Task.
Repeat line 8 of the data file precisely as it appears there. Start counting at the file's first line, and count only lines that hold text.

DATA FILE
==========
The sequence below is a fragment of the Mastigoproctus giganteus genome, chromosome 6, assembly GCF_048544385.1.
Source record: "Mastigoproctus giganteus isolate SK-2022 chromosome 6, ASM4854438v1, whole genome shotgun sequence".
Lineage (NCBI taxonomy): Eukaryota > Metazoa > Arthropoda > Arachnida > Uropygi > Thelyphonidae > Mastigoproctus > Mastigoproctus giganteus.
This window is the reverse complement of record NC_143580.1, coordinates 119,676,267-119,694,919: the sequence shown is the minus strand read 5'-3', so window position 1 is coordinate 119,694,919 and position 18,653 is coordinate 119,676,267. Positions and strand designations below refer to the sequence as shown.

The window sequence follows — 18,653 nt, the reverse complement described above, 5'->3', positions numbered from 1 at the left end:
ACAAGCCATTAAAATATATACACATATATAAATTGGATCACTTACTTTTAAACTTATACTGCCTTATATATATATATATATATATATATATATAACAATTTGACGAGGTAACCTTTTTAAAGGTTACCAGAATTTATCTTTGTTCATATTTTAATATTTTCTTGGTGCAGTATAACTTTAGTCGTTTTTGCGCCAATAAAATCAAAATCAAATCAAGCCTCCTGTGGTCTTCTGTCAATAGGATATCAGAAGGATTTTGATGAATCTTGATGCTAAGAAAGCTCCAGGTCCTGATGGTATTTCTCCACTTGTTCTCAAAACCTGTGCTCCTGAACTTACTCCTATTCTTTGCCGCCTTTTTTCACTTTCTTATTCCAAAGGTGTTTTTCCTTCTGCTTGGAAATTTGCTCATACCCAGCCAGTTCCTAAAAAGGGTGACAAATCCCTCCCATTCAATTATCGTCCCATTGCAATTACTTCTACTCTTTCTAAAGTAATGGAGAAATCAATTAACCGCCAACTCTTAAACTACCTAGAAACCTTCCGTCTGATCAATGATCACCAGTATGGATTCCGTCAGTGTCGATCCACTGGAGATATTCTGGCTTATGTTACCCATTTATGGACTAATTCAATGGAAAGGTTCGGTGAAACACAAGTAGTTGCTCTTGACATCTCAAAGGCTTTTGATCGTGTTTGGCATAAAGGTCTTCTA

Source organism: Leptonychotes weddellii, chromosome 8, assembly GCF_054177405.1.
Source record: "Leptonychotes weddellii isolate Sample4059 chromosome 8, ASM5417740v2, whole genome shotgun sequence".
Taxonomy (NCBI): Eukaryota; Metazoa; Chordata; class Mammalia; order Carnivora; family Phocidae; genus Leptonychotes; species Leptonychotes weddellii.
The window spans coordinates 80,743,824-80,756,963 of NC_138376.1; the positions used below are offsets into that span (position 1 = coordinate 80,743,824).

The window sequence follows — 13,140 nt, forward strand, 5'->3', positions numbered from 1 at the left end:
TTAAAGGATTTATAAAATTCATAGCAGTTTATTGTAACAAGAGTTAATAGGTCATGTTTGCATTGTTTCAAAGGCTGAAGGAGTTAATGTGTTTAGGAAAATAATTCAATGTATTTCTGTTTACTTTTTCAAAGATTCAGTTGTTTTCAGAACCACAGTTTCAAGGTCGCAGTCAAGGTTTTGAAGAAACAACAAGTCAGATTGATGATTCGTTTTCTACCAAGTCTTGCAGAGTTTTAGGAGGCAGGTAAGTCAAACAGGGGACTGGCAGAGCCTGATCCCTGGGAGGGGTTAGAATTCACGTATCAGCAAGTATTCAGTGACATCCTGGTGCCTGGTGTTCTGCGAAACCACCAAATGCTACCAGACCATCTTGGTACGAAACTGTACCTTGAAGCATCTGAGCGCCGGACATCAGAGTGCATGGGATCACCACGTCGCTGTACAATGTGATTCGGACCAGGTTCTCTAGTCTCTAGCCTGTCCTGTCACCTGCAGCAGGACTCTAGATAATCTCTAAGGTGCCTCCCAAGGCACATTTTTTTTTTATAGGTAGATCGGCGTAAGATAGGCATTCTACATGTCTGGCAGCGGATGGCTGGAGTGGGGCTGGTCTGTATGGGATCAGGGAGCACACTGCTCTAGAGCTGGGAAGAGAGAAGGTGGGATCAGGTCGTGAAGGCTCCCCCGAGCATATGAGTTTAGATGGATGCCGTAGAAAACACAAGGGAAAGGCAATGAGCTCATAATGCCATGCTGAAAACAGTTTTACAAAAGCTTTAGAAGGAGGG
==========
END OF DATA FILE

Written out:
Source record: "Leptonychotes weddellii isolate Sample4059 chromosome 8, ASM5417740v2, whole genome shotgun sequence".